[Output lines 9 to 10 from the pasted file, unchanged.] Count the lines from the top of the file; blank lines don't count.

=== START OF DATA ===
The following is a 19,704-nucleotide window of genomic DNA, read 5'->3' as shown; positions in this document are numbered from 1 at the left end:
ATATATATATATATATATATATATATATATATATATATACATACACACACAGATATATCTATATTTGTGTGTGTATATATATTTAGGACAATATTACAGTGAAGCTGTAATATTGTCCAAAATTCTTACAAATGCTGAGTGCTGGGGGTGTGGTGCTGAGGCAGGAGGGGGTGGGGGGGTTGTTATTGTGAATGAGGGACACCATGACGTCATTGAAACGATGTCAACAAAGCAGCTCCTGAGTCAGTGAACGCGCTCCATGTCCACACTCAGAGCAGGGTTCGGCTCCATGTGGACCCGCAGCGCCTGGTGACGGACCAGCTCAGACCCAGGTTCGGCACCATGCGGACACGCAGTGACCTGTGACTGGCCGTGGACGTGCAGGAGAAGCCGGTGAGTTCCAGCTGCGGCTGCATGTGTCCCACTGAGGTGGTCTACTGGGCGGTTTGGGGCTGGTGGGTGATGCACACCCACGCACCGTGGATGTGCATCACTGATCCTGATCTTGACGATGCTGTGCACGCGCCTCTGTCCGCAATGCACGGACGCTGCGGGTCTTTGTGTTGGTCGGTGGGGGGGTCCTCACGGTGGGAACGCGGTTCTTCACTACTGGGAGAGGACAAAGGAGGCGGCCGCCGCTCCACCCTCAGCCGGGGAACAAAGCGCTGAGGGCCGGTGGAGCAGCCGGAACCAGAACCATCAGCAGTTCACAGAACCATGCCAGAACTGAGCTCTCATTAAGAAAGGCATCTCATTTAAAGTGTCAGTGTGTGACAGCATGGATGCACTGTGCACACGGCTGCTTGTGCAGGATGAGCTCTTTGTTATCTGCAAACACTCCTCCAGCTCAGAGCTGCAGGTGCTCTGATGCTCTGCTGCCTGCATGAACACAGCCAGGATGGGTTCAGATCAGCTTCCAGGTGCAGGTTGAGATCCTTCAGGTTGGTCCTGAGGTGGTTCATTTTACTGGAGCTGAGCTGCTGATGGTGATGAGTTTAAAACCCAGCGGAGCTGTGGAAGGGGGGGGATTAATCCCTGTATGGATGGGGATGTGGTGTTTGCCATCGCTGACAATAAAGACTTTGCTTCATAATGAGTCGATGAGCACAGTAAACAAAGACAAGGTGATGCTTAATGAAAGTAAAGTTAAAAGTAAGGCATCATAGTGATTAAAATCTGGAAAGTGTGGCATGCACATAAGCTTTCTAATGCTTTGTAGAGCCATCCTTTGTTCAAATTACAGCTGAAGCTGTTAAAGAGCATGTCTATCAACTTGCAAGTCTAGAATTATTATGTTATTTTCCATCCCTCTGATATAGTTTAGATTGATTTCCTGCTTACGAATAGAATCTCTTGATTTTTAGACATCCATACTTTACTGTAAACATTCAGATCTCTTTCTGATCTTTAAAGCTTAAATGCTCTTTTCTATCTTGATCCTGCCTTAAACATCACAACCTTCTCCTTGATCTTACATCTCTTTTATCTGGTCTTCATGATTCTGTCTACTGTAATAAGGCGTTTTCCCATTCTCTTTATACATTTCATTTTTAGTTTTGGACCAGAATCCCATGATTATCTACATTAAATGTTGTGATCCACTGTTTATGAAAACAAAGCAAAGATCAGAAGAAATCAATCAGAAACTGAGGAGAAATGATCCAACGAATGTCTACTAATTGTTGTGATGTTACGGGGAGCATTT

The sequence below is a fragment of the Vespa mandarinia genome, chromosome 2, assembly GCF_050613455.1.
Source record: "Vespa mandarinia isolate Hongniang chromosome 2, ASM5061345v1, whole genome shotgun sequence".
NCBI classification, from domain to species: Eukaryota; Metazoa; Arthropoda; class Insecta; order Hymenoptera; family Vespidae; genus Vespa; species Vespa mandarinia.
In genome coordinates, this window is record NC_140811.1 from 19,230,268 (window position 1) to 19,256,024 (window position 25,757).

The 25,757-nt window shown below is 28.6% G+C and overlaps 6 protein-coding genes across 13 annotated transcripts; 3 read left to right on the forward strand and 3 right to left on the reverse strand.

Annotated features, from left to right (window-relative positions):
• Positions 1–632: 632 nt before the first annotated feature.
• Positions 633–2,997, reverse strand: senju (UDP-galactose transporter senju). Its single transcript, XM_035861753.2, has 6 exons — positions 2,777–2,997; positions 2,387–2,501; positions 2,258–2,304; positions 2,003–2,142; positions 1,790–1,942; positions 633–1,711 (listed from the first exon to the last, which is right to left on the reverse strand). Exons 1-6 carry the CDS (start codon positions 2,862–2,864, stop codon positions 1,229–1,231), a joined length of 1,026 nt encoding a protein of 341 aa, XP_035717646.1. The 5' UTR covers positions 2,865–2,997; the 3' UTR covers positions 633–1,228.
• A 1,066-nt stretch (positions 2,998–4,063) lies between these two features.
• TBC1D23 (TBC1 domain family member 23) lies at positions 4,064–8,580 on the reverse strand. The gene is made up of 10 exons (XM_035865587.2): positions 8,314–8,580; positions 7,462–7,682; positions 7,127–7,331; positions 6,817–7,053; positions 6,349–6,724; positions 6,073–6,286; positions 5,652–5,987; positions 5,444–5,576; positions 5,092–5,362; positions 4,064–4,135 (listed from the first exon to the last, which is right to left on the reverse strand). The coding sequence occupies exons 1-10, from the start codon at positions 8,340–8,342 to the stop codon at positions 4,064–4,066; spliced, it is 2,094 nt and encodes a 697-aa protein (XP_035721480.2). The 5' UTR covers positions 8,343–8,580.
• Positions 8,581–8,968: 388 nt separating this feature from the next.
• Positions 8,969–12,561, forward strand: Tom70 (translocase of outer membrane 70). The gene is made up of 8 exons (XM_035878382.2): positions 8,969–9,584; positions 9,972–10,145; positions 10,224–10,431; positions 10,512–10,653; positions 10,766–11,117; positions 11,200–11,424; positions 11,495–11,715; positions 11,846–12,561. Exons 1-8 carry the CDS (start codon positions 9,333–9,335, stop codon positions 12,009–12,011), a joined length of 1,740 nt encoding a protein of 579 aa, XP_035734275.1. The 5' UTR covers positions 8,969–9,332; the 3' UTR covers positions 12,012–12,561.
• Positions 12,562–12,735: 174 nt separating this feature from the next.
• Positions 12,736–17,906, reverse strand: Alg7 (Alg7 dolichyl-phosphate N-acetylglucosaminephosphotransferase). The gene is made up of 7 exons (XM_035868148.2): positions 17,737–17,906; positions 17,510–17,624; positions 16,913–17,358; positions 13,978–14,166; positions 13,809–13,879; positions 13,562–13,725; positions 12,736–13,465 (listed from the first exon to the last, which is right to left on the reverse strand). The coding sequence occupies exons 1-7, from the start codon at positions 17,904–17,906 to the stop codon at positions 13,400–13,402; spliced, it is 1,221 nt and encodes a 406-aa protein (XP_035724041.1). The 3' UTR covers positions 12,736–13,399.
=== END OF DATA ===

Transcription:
• Positions 1–632: 632 nt before the first annotated feature.
• Positions 633–2,997, reverse strand: senju (UDP-galactose transporter senju). Its single transcript, XM_035861753.2, has 6 exons — positions 2,777–2,997; positions 2,387–2,501; positions 2,258–2,304; positions 2,003–2,142; positions 1,790–1,942; positions 633–1,711 (listed from the first exon to the last, which is right to left on the reverse strand). Exons 1-6 carry the CDS (start codon positions 2,862–2,864, stop codon positions 1,229–1,231), a joined length of 1,026 nt encoding a protein of 341 aa, XP_035717646.1. The 5' UTR covers positions 2,865–2,997; the 3' UTR covers positions 633–1,228.